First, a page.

When we first got money and we’re in a meeting with my accountant, he said, now you’ve got to invest in stuff, and I said, don’t worry about it, just putting the back leave it. I do so, no, no, no no, you can’t do that. For some reason I believed in and so what I advise you to do is to buy something. Like we said, there’s this little farm that’s come up in Scotland. I ended up taking advice and bought it a bit grungily that you little beatle. Paul McCartney has bought a hill farm on the remote Mull of Kintyre in the west of Scotland. Farmer Brown said, last night I recognized mister McCartney immediately. We showed them through the farmhouse and they said they were delighted with it, but it was it’s falling apart, you know, there was nothing great about it. So I kind of left it and didn’t really bother. But then when I met Lando, she just said, you know, you got fun up in Scotland. I said, yeah, but I’m not sure you’ll like it. She laughed. We could fix it up. I’m Paul Muldo and I’ve been fortunate to spend time with one of the greatest songwriters of our era. And will you look at me, I’m going on to I’m actually a performer, that is Sir Paul McCartney. We work together on a book looking at the lyrics of more than one hundred and fifty of his songs, and we recorded many hours of our conversations. Actual, I’m a songwriter. My God will have that crypta homie. This is McCartney, a life in lyrics, a masterclass, a memoir, and an improvised journey with one of the most iconic figures in popular music. In this episode, when Winter Comes and Mull of Kintar Well, Winter comes Ascuss one or two twouesday, and just a couple of years ago, after we’d already been having our conversations for some time Paul McCartney was preparing for a reissue of his nineteen ninety seven album Flaming Pie, his archivists had sent him some options for bonus extras, songs which would have been recorded at the time of the original album but had yet to be released. But they just sent me some tracks for consideration as bonus extras. And I’m listening to this one later. Gosh, I mean, it’s it’s good. I am actually thinking of releasing it. It’s sorry sort of hippie. Almost relates to living on the farm. When summer’s garden, We’re gonna fly away When Winter Camas was recorded in nineteen ninety two with George Martin at the mixing desk. It’s a sweet, simple song HARKing back to the time McCartney spent living on his farm in Scotland. Nestled in the heart of the Kintire Peninsula just thirty miles from the coast of Ireland is High Park Farm, the one hundred and eighty three acre property McCartney purchased in nineteen sixty six. I was greeted by our next door neighbor, Ian McDougall, who’s very old doll Scots carry spoke in Gallac and was very old farmer in a Really it’s a total stereotype, he admitted to me as he walked over the grounds that he had no knowledge of farming, although he wanted to keep it as a farm. I told him that it would be all right if he put a reliable man in, and he seemed to agree. He has seemed a very sensible sort of chap, he said, you’ll be the new layered what. I could never understand him, but I’ve worked out the system of hanging on to the last word in the sentence he said, queep, I go hi the sheep, I find hi the clipping iret. When McCartney bought the property, the old wooden farmhouse was falling apart, the fences crumbling. I will find it out this hastop, this place. I really didn’t like it. He had no idea that years later it would become a cherished setting for his life with Linda Eastman, or such a whale of inspiration for his songwriting Sweet Dude, Duggy Gay. We’re only really up there because of Linda’s love of it. And we went up to she said, oh, this is fantastic. I love it, so she made me love it through her eyes. I went, oh, well that is a fine mountain. Gosh, he’s covered in the health. That’s very beautiful, you know. And so we brought up the kids there Bury in the early nineteen seventies, with the help of Linda, McCartney came to see the lush rolling highlands as romantic and the dilapidated farm property as full of potential. After all, the thing beyond repair in his life at the time was not the Barns but the Beatles, who were mired in business disputes back down in London. I was getting called into meetings in London in our office in sabil Row. Well, you would have to sit there and listen to an accountant or the manager and talk about this boring or that even more boring. And it was nothing that we did. There’s nothing that we liked. We liked playing music, we like making music like and this was suddenly a deadly period we actually actually think about money and stuff that we’d not really given much thought to. So I was going under kind a bit depressed the whole thing, and suddenly Linda and I just said, don’t know, we just sort of said, well, let’s let’s go to Scotland well, literally taking ourselves out of the situation. So anyone needed me they had to ring me come into the meeting today. Sorry I call them in Scotland. And so that freedom was just it’s great away from the dreary business meetings and the crumbling band. Paul, Linda, their two children, and their English sheep dog Martha, started living a more simple pastoral life on the farm. They were inspired to eat more vegetarian food. Paul patched up the fences and planted trees which could grow even in the harshest of Scottish winters. It allowed me to be a man. If a picture needed hanging, I’m your boy. If somebody needed doing on the farm, I’ll do it. And so it was very nice. It was quite a difficult period because it was to do with the Beatles break up and everything. But it allowed me to see another side of myself because I’d grown up in Liverpool, not very much the handyman. I’d gone on the road with the Beatles round the world and round again, and now here I was just on a farm in the middle of nowhere. It was sensational in contrast to their busy life in London. The highlands permitted the McCartneys to live at a slower pace. There wasn’t a bath, for instance, in this little farmhouse, but there was a big steel tob that they cleaned the milking equipment. In bloody cold in the winter. We’d run in and we’d jump in this bath, which was not easy to get in, but we were young in Vieryle and we’d jump in this path and have this fantastic for a Japanese style bath. So those are the kind of things we’re doing that I’d never done ever in my life, and it was it was liberating. So I would fix fences, I would take a drain. I would keep some chickens. I would plant a vegetable garden. Must fix the fence by the acre plot. Two young foxes have been nosing around lambs, and the chickens will feel safe until it’s done. I musty a drain by the carrot patch. The whole clap spiles if it gets too down. And where will we be in an empty store when winter comes. I think a lot of young people dream about that today. Still I sense a lot of people want that freedom. Escaping the rat race. Escaping the rat race entailed a great deal of manual labor, but the McCartneys began to relish the simplicity of their life on the farm. I would get tradesmen from the village who would put the roof on and then then I painted. I talked to them about how you paint the roof. It’s all you needed under so I get the system. But we listened to tight up records the two volumes. So it was reggae and Freedom and you know, Linda cooking, planting a little vege garden. I was just pretty amazing. It was fuck us and it was just what the boy was wanting. Instead of wrangling crowds of Beatles fans, McCartney found himself wrangling sheep with the help of a shepherd, Duncan Kerns, who would look after the property when the family was away. I said, I learned to share the sheep with hand clippers. No one does. That’s hard to do. It is quite hard. I did about fourteen to twenty in a day, and Duncan would do like a hundred. Oh you know, just getting a sheep on its back is cool. And that ended up as a cover of ramp right, But that was real cheering time. And we did crazy things, like Linda to a portrait of every one of our flock. So we have this, let’s make it into something one day. It’s it’s huge, it’s just all all these different sheep. But we’re doing stuff like that, you know, because because we want to. It’s genuine, you know. This is how we were living when winter comes. Chronicles the mundane chores of farm life. Fixing the fence, digging a drain. These little actions express attention and care, both for the speaker’s family and for the natural world at large. So this is it’s someone like me upon a farm somewhere and he’s looking after things. So I must fix a fence by the acre plot. Two young foxes have been nosing around the lambs, and the chickens won’t feel safe until it’s done. I must dig a drain by the carrot patch. Whole crop spoils if it gets too damp, and where will we be with an empty store and winter comes? So these are things I learned. You’ve got to put a fence up or the fox will have your chickens. And you’ve got to dig a drain because patch gets too wet, nothing will grow there. So this was me remembering that when summers gone, we’re gotta fly away fine the sun when when it goes. I really like this song. I don’t want to diminish it by saying it’s a series of thumbnail sketches. That’s right. I think you’re right. I mean, I don’t think it diminishes it at all. I think it’s it’s memories of actual, actual things, and each one makes up a nice little scene. Fixing the fence for foxes that are are excellent, digging a trench a little at a planting trees. I must find the time to plant some trees in the manner where the river flows in time to come down, make good shade for some poor soul. In the meadow where the river flows in time to come they’ll make good shade for some poor soul. That was a sort of rather wistful image that I liked. I’d never planted trees before. In fact, after that, I was remembering that time and talking to my roady, my long time roady, and I sort of said about a tree. You know, I said, well, you know, you could buy a tree, and what you said, you can buy trees, And the concept of buying a tree was fabulous just to see his his mind be blown by the idea because he thought, no, trees are just trees and they just grow. And by this time in my life, when I’m writing this song, I knew that these little little one foot things I’d planted in Scotland, and I planted them very badly. I just lifted a sod stock him underneath it and plunked the sod back down. By now they were bloody thirty foot giants. I fell into the trap that most people fall into. If you’re going to buy a plant a tree, it’s gotta be a good six foot. But then you start talking to our boialists and you start talking to tree people and they will say it’s best to plant them little. But to me it was like, I’ll never see it grow, but of course you do. Do you still have the house in Scotland? Yeah? Oh you still have it? I do? Yeah, Robert Kara, Yeah. Mull of gins amstrong in from Percy b. Desizwais of Gains. As McCartney was renovating his Scottish property throughout the nineteen seventies, he was also renovating his songwriting, with Linda by his side, working with their band Wings. He often drew inspiration from the Highlands, as in Mull of Kintire, a surprise hit on the peak of the punk era. Mull of Kintar was one of the UK’s best selling singles of all time. Yeah, I was in Scotland a lot, and it just suddenly occurred to me that there were no new Scottish songs. There were, there were lots of great old songs that the bagpipe fans played, but there was nothing new. So I thought, that’s an opportunity to see if I fancy it or if I can, and then it would be ganonize because the new Scottish song would have been written by assassinak, I thought that that would be fun. So long story short, I had the local pipe major come up with his pipes to the house, to the house, which was a very little house, and he played and it was so loud that we I said, let’s go out into the garden, which again was a very little garden, and we just sort of he played, and I got some ideas. I got what chords would work with what he was playing, what key he was in, because they can’t change key. So yeah, so I made the song and enjoyed it, and they had a session up there and it was funny evening and they loved it. Oh it’s a number one here, you know. And the big memory for me that was so cool was talking about sophistication and this love of non sophistication was if you were in an orchestral session, the musicians will count one, two, three, two to three three to the count and the bars, but the Scottish pipelin doesn’t. It goes one two, three, four five six. Then they let twelve three four twenty. As I mentioned, mull offkin Tarm was released during the punk era, when a rising Scottish melody might have seemed an unlikely hit, a significant departure from the convention of the day. On the other hand, what is more punk than departing from convention. There’s this little story where Lindr and I were in traffic in London, in the West End somewhere, and there’s a big gang of punks look very aggressive, you know, the look was a grosser and they comes sort of stomping through in the sort of bobber boots and they come with the car and we’re kind of crouching a little bit trying to not get noticed, thinking Jesus, what they’re going to do. You know, they’re going to think we’re the enemy kind of thing. And then they noticed. One of them comes to the college. I wound down the window a little bit. He goes, I go pull pull that malarching Gard fucking right. Oh. Through these songs, Hyde Park took on a sort of mythic quality in the public imagination, but for the most part, the farm itself remained for the McCartneys alone, allowing them to get away from public life. Do people follow you there? Remote? Nobody. A couple of people did, and people would just shot out of the blue. They probably came to Campbelltown and asked, and someone would tell them up that road. But it was really hard. It wasn’t just easy yet to go up that road, of that road, then of that track, and then over that track. It was very remote. And then the photographer from Life magazine found us, and I think I threw a bucket of water on him, and then he said he was going to use that photo, so fuck. So I sort of followed him out in my land road and said, look, we’ll do a posed one. So we did a post one that got on the cover of Life. I think yes, but we loved it because we were totally making it up. And you think about it. We had a young baby, there were doctors in the town, so we were ten minutes from a doctor, but as far as we were concerning, we could be completely if we all and it was pretty cool. Well, Winter consiscuss We’ll wanta two. Paul McCartney reworked When Winter Comes in twenty twenty, twenty eight years after it was originally recorded. It was a time when most of the world was cut off from public life in a very different way at the beginning of the COVID nineteen pandemic, When his archivists brought him the song as a possible bonus extra for the reissue of Flaming Pie. The sentiment of the song reconnecting with the natural world hunkering down for a season of isolation resonated enough with McCartney that he decided to unabashedly release it on his next original solo album, To Staindos where Summer’s Gone. We’re gonna fly away and find the sun when winters are gone, and find the sun when winds are coune. When Winter Comes from McCartney three, released in twenty twenty and Mull of Kintyre, released in nineteen seventy eight. In the next episode, Under Milk would by Dylan Thomas. Behind the Shelter and the pul listening to the radio taught young McCartney the art of creating sound images. Penny Lean next time on McCartney A Life in Lyrics. McCartney A Life in Lyrics is a co production between iHeartMedia NPL and Pushkin Industries.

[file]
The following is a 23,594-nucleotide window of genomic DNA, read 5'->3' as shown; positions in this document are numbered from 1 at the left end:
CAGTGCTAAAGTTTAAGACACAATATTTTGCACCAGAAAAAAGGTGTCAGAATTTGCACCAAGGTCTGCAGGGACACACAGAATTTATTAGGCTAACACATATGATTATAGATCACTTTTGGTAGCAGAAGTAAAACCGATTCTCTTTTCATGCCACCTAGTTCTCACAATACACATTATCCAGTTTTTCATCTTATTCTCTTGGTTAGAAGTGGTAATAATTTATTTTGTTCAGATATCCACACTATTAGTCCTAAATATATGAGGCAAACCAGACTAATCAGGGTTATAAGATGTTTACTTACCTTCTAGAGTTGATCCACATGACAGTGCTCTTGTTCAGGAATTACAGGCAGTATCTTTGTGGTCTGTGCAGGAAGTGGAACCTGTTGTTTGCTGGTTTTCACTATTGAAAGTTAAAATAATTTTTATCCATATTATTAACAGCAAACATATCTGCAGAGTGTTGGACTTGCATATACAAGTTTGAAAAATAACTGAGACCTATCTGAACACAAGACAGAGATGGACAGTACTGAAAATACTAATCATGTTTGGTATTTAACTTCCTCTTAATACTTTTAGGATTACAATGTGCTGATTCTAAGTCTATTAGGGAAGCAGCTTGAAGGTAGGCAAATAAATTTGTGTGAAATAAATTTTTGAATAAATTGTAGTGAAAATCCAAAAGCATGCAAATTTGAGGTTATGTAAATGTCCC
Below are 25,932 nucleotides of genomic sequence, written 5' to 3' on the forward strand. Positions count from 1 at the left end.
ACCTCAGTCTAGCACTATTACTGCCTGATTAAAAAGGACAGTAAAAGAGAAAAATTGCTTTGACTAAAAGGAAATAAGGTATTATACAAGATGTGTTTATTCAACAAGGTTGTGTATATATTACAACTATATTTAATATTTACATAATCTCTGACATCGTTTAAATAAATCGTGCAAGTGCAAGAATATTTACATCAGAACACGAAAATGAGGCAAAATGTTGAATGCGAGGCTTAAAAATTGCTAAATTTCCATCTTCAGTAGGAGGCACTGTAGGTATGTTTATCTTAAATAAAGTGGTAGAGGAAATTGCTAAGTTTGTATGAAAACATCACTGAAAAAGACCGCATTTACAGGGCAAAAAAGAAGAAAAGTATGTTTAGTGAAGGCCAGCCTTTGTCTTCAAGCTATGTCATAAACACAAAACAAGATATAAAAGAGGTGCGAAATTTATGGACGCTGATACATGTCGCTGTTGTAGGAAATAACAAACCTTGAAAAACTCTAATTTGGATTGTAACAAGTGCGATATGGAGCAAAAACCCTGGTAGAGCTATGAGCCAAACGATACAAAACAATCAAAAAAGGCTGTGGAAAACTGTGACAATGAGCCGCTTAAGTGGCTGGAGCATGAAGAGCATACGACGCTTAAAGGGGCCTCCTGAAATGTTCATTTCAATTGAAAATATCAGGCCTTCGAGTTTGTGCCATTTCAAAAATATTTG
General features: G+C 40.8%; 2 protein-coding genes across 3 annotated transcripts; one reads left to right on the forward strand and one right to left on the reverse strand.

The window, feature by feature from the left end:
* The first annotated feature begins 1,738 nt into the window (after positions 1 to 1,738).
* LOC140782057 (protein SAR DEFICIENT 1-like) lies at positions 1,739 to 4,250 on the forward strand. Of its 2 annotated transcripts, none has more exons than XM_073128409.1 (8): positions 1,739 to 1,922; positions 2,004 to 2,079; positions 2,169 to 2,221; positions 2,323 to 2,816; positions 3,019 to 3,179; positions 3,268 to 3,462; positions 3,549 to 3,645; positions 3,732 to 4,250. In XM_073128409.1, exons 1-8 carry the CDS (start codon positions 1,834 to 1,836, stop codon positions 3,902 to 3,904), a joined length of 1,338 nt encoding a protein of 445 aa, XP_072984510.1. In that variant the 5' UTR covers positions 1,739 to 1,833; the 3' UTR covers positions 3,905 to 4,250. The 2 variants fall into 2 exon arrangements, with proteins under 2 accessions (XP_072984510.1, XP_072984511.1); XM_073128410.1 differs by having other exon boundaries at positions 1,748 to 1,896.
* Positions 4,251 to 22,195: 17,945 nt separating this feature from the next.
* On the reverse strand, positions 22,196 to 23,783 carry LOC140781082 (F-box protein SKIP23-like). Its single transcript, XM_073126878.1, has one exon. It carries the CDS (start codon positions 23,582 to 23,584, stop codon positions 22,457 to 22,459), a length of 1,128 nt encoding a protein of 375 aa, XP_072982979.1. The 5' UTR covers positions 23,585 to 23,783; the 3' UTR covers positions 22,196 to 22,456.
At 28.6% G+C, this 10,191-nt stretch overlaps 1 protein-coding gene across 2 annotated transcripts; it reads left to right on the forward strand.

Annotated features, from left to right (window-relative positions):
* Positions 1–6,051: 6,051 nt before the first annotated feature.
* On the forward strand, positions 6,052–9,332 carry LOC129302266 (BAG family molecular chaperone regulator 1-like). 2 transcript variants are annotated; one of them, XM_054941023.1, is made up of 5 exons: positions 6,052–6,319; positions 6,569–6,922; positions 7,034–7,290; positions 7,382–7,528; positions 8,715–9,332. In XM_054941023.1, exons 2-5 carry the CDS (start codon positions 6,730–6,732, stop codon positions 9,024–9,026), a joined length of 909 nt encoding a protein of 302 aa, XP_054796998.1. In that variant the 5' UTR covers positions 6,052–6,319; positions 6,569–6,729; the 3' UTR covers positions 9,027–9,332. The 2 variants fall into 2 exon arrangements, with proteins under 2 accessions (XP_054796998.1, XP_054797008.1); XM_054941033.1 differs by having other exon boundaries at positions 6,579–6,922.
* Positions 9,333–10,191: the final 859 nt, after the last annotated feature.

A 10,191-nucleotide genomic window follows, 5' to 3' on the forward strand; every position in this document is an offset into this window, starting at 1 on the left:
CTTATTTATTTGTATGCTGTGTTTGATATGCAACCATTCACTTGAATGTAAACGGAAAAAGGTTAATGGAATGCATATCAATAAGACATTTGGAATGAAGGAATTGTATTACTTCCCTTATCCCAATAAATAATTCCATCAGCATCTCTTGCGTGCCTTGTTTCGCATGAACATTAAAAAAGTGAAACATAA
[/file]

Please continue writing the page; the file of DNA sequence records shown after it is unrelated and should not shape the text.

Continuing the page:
From Paul McCartney on Facebook – Released over 40 years apart, Paul’s songs ‘When Winter Comes’ and ‘Mull of Kintyre’ were inspired by the same place: the McCartney family home in Scotland. Listen to Paul tell the stories behind both songs in this week’s episode of ‘McCartney: A Life in Lyrics’